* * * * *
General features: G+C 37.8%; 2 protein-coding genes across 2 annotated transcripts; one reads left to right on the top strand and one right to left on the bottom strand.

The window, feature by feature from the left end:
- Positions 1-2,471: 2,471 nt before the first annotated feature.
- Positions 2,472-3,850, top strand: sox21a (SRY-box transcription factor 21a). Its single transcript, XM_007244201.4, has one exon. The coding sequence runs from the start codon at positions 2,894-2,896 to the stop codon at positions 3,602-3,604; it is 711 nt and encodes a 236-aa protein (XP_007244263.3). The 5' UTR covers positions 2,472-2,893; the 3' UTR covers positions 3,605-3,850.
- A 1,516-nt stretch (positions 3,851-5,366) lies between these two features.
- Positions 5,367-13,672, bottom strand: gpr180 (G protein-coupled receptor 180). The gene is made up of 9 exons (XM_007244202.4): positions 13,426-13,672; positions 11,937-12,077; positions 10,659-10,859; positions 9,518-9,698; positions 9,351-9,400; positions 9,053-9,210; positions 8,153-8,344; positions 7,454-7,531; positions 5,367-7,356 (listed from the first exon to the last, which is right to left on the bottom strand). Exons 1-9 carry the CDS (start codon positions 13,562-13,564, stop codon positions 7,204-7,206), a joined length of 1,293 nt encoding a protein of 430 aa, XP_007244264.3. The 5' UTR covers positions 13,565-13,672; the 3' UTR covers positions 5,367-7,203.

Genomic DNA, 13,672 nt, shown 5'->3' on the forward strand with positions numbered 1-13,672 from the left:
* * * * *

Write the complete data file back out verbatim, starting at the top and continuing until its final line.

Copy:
General features: G+C 37.8%; 2 protein-coding genes across 2 annotated transcripts; one reads left to right on the top strand and one right to left on the bottom strand.

The window, feature by feature from the left end:
- Positions 1-2,471: 2,471 nt before the first annotated feature.
- Positions 2,472-3,850, top strand: sox21a (SRY-box transcription factor 21a). Its single transcript, XM_007244201.4, has one exon. The coding sequence runs from the start codon at positions 2,894-2,896 to the stop codon at positions 3,602-3,604; it is 711 nt and encodes a 236-aa protein (XP_007244263.3). The 5' UTR covers positions 2,472-2,893; the 3' UTR covers positions 3,605-3,850.
- A 1,516-nt stretch (positions 3,851-5,366) lies between these two features.
- Positions 5,367-13,672, bottom strand: gpr180 (G protein-coupled receptor 180). The gene is made up of 9 exons (XM_007244202.4): positions 13,426-13,672; positions 11,937-12,077; positions 10,659-10,859; positions 9,518-9,698; positions 9,351-9,400; positions 9,053-9,210; positions 8,153-8,344; positions 7,454-7,531; positions 5,367-7,356 (listed from the first exon to the last, which is right to left on the bottom strand). Exons 1-9 carry the CDS (start codon positions 13,562-13,564, stop codon positions 7,204-7,206), a joined length of 1,293 nt encoding a protein of 430 aa, XP_007244264.3. The 5' UTR covers positions 13,565-13,672; the 3' UTR covers positions 5,367-7,203.

Genomic DNA, 13,672 nt, shown 5'->3' on the forward strand with positions numbered 1-13,672 from the left: